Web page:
There was that time with the bleeding box. The one that smelled bad, really bad.
"It stunk up the entire floor," said Veta Hernandez, manager of the lost and found office at Seattle-Tacoma International Airport.
Hernandez handed that item over to the police. It turned out to be full of shrimp. But she'd never smelled shrimp like that before.
Nearly 800,000 travelers will go through Sea-Tac this week. And they’ll lose a lot of stuff – though most of it won’t stink.
At the lost and found office, down a narrow hallway on the Mezzanine level of the main terminal, shelves are piled high with lost belongings. Carry-on bags sit in rows, neck pillows create soft mountains, misplaced toys lie forgotten in plastic tubs.
“We have watches, bracelets, necklaces, earrings, rings, prescription glasses, sunglasses, lots of IDs, wallets, belts,” Hernandez said.
But the weird and wonderful also get left behind.
"We've seen a prosthetic eye, teeth, bullets, human ashes," Hernandez said.
Wrapped in a blanket on one shelf is a colorful painting of a cow’s head.
No matter how odd the item, the lost and found team of five tries to track down the owner.
Sometimes it's easy – a name and email address on a carry-on bag. But some items require more sleuthing, and Hernandez and her team can get quite creative.
They might use prescription medication found in a lost purse to find the owner through their pharmacy.
Or they’ll turn to the Internet for answers. That was Hernandez’s strategy when a bag full of gifts turned up at her office. There was a name on the bag but no contact details, so she tried Google.
“It was a very strange last name. It was very different, so I knew that anything I found would probably be a good match.”
Hernandez quickly found a landscaping business attached to the name. She called the number but it was disconnected. So she went back to the Web.
“My last idea was to go on Facebook,” Hernandez said.
“I instantly found family members of the people who had been traveling.”
But there were no contact details on their Facebook pages.
“I ended up clicking on what looked to be the son, his girlfriend. And she had put on there where she had worked.”
Hernandez called the restaurant. The woman wasn’t working that day. The restaurant called the woman, she called the son, the son called Hernandez. He told her that the bag she had belonged to his parents and was filled with gifts from Thailand.
“We would have donated those items,” she said, “and he said that was very sentimental.”
Not all items take the team down such twisting rabbit holes.
Khalid Bulale, a new member of the lost and found team, has been working on reuniting someone with a lost laptop.
“Immediately when we get laptops we typically we open it up and see if it has a password, and if it's not password-protected we have a look around,” Bulale said. “We try not to be too intrusive but see if we can find any kind of contact information.”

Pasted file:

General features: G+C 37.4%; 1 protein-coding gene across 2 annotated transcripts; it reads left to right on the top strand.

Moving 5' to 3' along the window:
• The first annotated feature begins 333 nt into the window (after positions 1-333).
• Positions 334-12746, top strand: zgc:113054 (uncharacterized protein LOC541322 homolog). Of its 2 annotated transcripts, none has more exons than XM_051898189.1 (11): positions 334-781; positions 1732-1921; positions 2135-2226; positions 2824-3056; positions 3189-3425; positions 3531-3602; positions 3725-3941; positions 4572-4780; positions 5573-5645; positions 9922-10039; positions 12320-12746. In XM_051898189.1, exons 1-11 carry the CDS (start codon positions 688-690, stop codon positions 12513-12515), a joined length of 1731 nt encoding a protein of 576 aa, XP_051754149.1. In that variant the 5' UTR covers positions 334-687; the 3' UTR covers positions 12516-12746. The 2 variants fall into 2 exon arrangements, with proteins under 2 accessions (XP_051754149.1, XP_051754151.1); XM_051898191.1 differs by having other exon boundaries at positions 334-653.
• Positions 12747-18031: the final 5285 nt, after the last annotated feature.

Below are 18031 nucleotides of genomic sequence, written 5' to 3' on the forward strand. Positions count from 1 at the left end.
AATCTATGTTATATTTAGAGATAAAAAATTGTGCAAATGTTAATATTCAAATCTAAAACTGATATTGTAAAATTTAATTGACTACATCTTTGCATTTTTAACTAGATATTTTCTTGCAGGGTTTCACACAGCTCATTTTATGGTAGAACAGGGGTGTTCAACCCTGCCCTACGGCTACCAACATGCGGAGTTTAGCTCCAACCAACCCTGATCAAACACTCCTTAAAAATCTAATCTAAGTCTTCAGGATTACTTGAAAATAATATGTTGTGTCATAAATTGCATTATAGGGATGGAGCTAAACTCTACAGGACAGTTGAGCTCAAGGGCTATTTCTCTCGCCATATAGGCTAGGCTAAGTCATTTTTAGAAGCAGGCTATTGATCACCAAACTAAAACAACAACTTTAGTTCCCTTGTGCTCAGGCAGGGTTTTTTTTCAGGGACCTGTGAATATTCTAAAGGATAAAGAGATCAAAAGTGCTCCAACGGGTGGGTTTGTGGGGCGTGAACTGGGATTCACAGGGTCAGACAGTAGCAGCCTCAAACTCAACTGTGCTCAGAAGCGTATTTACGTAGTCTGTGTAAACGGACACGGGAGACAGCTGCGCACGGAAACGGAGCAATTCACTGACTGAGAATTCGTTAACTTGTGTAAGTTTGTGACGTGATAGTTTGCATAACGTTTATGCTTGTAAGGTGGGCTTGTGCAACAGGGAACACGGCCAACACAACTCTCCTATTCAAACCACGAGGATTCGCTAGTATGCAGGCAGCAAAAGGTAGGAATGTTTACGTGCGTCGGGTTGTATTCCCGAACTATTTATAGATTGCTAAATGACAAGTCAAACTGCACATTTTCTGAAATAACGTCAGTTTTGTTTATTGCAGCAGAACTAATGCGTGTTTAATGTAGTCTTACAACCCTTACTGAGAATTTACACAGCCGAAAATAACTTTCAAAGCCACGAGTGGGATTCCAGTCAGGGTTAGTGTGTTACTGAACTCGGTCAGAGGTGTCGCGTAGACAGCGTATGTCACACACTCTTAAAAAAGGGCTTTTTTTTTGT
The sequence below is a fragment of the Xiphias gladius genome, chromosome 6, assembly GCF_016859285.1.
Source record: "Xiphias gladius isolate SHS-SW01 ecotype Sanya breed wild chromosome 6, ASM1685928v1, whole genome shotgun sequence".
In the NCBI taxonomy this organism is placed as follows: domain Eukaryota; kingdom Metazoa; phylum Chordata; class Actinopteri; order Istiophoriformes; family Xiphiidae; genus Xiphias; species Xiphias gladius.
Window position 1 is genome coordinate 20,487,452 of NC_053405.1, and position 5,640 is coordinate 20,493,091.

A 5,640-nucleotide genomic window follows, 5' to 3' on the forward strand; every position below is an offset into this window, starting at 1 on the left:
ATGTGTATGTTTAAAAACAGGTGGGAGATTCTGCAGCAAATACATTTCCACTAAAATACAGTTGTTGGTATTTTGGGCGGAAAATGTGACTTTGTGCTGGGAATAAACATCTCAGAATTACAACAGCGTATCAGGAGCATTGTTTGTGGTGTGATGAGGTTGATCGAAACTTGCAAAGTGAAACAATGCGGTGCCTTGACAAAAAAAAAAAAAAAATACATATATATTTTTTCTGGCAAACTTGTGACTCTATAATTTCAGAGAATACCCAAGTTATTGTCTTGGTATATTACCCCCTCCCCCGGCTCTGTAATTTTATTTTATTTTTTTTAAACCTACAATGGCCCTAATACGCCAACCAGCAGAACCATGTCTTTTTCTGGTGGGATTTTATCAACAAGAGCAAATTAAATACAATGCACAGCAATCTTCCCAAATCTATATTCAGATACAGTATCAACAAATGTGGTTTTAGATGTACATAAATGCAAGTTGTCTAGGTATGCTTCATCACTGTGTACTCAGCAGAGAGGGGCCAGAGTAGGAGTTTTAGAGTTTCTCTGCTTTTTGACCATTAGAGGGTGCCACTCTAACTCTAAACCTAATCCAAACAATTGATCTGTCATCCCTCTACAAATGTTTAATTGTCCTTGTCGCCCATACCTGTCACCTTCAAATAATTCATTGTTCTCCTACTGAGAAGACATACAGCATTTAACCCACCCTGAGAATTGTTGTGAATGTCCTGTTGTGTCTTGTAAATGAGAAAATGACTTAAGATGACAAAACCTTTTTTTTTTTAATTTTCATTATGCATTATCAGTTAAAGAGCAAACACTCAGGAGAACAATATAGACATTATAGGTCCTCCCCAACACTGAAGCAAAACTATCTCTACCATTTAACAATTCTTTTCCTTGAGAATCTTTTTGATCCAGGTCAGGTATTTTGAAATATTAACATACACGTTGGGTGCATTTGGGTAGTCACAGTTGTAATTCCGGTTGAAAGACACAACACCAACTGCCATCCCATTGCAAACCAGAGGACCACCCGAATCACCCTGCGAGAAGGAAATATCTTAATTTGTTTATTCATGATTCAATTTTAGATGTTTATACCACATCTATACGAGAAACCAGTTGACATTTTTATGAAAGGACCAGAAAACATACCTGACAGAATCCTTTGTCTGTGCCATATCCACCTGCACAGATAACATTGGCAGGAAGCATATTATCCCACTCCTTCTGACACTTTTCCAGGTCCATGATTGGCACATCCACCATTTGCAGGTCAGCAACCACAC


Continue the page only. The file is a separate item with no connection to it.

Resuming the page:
As it turns out, Bulale's in luck. This laptop isn't password-protected. After poking around for a bit he finds a resume with the owner’s name, number and email address right at the top. He sends her an email and leaves a voice message – game over.
Hernandez said some of the 25,000 items the office gets every year are lost on purpose.
Not too long ago, a guy dropped off a plastic bag full of credit cards and IDs.
“He was a little too comfortable,” she said. “Usually when people find something, they're excited to tell the story of how they found it. But he's very relaxed, and I did suspect a bit by his body language that this could be something different.”
Later, a woman came to claim the bag of credit cards. That's when Hernandez noticed the same guy who had dropped it off standing down the hall. She had her team call the police.
“They ended up arresting the couple for some kind of federal fraud crime because apparently they had been stealing out of mailboxes,” she said.
As the story goes, Hernandez said, the couple wanted to go out and party and they dropped the bag off at lost and found because they needed somewhere safe to store their loot for the night.
But most of the losing is legit. Hernandez and her team get about 2,000 items each month and they return about 40 percent of them. The ones they can’t return get handed over to airport police, donated or destroyed.
When items do get returned, the owners are always very grateful. Hernandez remembers one woman who lost her guitar.
“When she got here to pick it up she was not only in tears but wanted to stand there and sing a song for us.”
There have been more somber reunions, too. One of the most memorable for Hernandez was reuniting parents with the ashes of their child.
“That day I remember they were at our window before we were even open. To get that back … nobody could be happier than that,” she said.
Working at lost and found has taught Hernandez how to avoid losing things when she's traveling. To start with, she labels everything.
“Even carry-on items are labeled,” she said. “I place all of my jewelry and things in a plastic bag or in my carry-on and put them on after security. All of my shoes that I pack inside my luggage are tied together because often one shoe will fall out. So, that's the basics.”